Lukashenko's surprise inauguration is a 'thieves' meeting' and a 'farce,' Belarus opposition says

President Alexander Lukashenko takes his oath of office during an unannounced inauguration ceremony in Minsk on September 23.

Minsk (CNN)Embattled Belarusian leader Alexander Lukashenko has been inaugurated as President, state media reported, as protests continue over his hotly-disputed election win.

The country's state press service released images of the unannounced ceremony, which took place in the capital, Minsk, on Wednesday.
The embattled Belarusian president assumed office during a ceremony at Minsk's Palace of Independence. No prior notice was given of the event, which took local journalists and opposition activists by surprise.
    Opposition politicians described the ceremony as a "thieves' meeting" and a "farce."
    The opposition Coordination Council, set up to facilitate a transfer of power, urged members of the international community Wednesday to support its members and denounce Lukashenko's appointment.
    "This morning Alexander Lukashenko appointed himself the President of the Republic of Belarus...the Belarusians did not vote for him in the election, though this farce can hardly be called an election," the Board of the Coordination Council said Wednesday in a statement.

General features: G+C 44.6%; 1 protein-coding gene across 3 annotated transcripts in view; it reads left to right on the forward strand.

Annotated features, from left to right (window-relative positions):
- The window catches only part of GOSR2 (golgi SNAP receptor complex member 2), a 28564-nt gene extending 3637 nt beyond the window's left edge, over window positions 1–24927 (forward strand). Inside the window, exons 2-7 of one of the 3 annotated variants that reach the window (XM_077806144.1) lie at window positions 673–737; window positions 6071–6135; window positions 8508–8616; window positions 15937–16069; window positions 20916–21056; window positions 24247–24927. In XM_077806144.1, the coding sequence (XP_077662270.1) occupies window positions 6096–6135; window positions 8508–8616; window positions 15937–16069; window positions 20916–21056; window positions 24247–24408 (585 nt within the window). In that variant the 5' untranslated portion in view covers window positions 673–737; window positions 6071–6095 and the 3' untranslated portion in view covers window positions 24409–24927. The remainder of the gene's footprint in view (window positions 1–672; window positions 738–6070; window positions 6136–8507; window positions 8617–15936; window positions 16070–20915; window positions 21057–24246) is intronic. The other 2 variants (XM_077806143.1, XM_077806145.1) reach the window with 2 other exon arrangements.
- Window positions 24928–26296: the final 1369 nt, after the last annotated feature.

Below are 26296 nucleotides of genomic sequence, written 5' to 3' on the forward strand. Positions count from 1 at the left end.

"We call on the European Union, Great Britain, the USA, Canada, China, [and] Russia to take a clear position on recognising Lukashenko [as] illegitimate and to consider recalling your ambassadors for consultations," the statement added.
    The US said Wednesday that it rejected the legitimacy of Lukashenko's win.
    "The United States cannot consider Alyaksandr Lukashenka (Alexander Lukashenko) the legitimately elected leader of Belarus," a US State Department spokesperson said in a statement to CNN.
    "The elections August 9 were neither free nor fair. The announced results were fraudulent and did not convey legitimacy."
    Lukashenko was declared the landslide winner of the vote in August, but critics have publicly accused him of rigging the poll, and have since disappeared from the country.
    Tens of thousands of protesters have also taken to the streets in mass demonstrations across Belarus for weeks.
    Opposition candidate Svetlana Tikhanovskaya, who is coordinating the protests from exile in Lithuania, said that "this so-called inauguration is, of course, a farce."
    "Lukashenko's attempt to preserve his legitimacy only points to the fact that his previous authority has ended, but Belarusian citizens did not give him a new mandate," Tikhanovskaya posted on her Telegram feed.
    Another opposition politician, Pavel Latushko, accused Lukashenko of holding a "special operation on self-inauguration."
    "Under the protection of riot police, in the atmosphere of secrecy, in a narrow circle of hastily brought officials. Where are the jubilant citizens? Where are the diplomatic corps? To be honest, it looks more like a thieves' meeting for the coronation of another thief-in-law," Latushko wrote on social media.